Earlier this week we posted Andrys Basten’s overview of current iriver Story HD reviews from various sources, which together provided a good look at what the device is capable of and how it stacks up to the Kindle, its closest competitor in design. Now Ars Technica has published its own detailed review, along with several close-up photos.

Among the good things Ars Technica found: The keyboard is easier to type on than the Kindle’s, because the “Symbols menu recasts each letter key as one of the symbols, meaning you don’t have to scroll around to include a period, comma, or exclamation point.” The directional button works well, and both it and the home/back buttons are nicely placed, at least if you’re right-handed. (The review doesn’t mention the left-handed experience.) It also offers reasonably fast page turns, “but not markedly faster than on the Kindle.”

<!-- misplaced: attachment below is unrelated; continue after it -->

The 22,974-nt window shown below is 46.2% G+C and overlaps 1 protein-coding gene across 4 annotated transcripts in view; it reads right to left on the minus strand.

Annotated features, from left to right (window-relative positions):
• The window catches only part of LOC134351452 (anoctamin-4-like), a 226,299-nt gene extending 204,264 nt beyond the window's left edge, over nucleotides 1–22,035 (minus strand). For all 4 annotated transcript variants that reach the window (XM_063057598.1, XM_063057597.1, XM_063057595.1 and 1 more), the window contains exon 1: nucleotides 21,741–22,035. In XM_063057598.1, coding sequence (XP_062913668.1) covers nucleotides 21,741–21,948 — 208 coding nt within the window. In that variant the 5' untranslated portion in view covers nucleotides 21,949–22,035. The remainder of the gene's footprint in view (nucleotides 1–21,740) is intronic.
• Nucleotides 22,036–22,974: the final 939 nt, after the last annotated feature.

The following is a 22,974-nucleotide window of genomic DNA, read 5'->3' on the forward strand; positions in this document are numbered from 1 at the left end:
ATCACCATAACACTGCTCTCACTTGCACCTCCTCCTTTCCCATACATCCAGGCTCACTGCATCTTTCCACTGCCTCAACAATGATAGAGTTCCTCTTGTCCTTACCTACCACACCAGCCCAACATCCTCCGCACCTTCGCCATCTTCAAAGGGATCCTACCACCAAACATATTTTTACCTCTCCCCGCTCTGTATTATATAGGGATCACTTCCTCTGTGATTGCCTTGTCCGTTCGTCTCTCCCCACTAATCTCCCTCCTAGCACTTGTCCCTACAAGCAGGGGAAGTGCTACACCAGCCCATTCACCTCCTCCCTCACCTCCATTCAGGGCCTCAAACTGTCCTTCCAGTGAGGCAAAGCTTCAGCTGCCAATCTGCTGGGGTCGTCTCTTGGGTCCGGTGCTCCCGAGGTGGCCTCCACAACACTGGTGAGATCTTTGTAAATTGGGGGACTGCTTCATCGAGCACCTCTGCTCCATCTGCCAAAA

As for what’s bad: There’s no way to search in or annotate books (although Basten noted in that earlier post that Google promises to add annotation via an update in the future). Customization options are severely limited, with no way to change margins or line spacing. If you have vision problems, you might be disappointed by the upper limit in font size on the Story HD when compared to what the Kindle can display. Visually, the back is “a weird, fallow shade of brown, of all the possible color choices in the world.”

Read the full review at Ars Technica.


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